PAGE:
This is Heun’s Method with
         1
a2 p1                            a single corrector.
         2
         1                        Note that k1 is the slope at
a2 q11 
         2                        the beginning of the interval
            1                     and k2 is the slope at the
p1  q11       1
           2a2                    end of the interval.
              1    1 
yi  1  yi   k1  k 2  h       yi  1  yi  a1k1  a2 k 2 h
              2    2 
                                   where
where
                                   k1  f  xi , yi 
k1  f  xi , yi 
                                   k 2  f  xi  p1h, yi  q11k1h
k 2  f  xi  h, yi  k1h
a1  1  a2  1  1  0       Case 2: a2 = 1
         1
a2 p1                        This is the Improved
         2
                              Polygon Method.
         1
a2 q11 
         2
               1      1
p1  q11           
             2a2 2            yi  1  yi  a1k1  a2 k 2 h
yi  1  yi  k 2 h           where
where                         k1  f  xi , yi 
k1  f  xi , yi 
                              k 2  f  xi  p1h, yi  q11k1h
             1       1 
k 2  f  xi  h, yi  k1h
             2       2 
Ralston’s Method
Ralston (1962) and Ralston and Rabinowitiz (1978)
determined that choosing a2 = 2/3 provides a minimum
bound on the truncation error for the second order RK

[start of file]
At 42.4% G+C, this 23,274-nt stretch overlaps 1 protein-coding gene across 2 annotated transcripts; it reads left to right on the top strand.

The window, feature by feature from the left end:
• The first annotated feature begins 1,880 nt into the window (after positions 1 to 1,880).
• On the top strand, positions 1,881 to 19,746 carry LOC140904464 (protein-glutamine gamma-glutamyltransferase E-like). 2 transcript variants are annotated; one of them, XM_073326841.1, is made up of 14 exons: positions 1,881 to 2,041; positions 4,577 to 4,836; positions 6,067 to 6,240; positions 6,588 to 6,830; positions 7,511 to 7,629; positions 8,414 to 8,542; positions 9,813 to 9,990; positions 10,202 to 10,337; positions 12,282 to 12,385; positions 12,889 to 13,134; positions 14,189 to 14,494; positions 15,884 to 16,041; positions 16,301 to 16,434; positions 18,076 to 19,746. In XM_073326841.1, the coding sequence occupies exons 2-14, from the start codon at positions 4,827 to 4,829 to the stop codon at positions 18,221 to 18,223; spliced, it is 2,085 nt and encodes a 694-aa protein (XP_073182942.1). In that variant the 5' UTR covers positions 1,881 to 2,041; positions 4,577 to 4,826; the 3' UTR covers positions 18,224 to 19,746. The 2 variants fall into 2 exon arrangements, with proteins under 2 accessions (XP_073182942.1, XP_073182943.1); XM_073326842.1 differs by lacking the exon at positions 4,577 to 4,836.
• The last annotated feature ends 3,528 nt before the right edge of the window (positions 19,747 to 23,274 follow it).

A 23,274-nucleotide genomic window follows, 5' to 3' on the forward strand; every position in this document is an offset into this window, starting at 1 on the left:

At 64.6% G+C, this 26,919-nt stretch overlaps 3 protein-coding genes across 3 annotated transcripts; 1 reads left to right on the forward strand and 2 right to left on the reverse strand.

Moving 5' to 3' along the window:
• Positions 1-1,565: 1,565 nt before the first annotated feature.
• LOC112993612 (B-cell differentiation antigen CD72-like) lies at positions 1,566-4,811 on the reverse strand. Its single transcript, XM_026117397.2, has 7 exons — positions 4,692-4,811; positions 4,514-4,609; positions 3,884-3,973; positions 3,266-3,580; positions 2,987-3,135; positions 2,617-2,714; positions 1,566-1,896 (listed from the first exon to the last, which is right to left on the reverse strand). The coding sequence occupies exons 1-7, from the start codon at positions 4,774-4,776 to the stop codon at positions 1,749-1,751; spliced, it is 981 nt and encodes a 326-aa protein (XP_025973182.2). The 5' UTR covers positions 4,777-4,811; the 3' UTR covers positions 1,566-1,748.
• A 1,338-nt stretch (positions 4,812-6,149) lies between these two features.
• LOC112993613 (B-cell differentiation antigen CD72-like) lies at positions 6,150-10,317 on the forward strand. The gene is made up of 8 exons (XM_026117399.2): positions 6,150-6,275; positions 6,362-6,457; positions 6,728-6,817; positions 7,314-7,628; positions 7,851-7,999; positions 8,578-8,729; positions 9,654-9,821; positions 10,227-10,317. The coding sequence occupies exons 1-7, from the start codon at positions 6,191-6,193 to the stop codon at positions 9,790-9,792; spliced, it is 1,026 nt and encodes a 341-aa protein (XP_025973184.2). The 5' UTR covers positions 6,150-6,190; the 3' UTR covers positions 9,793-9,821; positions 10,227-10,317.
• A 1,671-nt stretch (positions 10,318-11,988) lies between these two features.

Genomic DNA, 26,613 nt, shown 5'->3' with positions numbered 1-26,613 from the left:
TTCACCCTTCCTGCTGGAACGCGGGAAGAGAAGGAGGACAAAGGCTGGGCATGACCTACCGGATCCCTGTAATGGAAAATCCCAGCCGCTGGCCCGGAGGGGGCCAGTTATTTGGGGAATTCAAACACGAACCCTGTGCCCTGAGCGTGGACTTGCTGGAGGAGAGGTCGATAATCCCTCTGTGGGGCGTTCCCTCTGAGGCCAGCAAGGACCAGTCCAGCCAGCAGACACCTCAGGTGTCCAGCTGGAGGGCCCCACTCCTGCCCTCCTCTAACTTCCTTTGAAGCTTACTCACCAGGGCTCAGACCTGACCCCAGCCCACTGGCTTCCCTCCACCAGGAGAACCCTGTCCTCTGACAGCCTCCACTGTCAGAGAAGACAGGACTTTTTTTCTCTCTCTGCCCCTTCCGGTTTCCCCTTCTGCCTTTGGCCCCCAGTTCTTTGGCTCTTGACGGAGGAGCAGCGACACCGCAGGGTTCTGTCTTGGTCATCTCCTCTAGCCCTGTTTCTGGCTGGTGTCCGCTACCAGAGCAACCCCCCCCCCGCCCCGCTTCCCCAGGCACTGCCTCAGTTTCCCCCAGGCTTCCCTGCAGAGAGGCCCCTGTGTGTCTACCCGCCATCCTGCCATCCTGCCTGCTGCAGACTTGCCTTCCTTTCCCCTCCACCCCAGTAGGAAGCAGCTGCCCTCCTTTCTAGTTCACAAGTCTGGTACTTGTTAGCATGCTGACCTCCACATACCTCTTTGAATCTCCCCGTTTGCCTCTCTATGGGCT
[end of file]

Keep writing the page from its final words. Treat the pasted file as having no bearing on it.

algorithms.

This results in a1 = 1/3 and p1 = q11 = 3/4

                                          1 k  2 k h
                             yi 1  yi   1       2
                                          3     3 
                            where
                            k1  f  xi , yi 
                                    x  3 h, y  3 k h
                            k2  f  i               1 
                                        4
                                               i
                                                  4 
Example
dy                                      Evaluate the following
     4x 2 y
dx                                      ODE using Heun’s
I .C. y  1 at x  1 i.e. y 1  1   Methods
step size h  0.1
Third Order Runge-Kutta Methods

 • Derivation is similar to the one for the second-order
 • Results in six equations and eight unknowns.
 • One common version results in the following
                           1                      
             yi  1  yi    k 1  4 k 2  k 3   h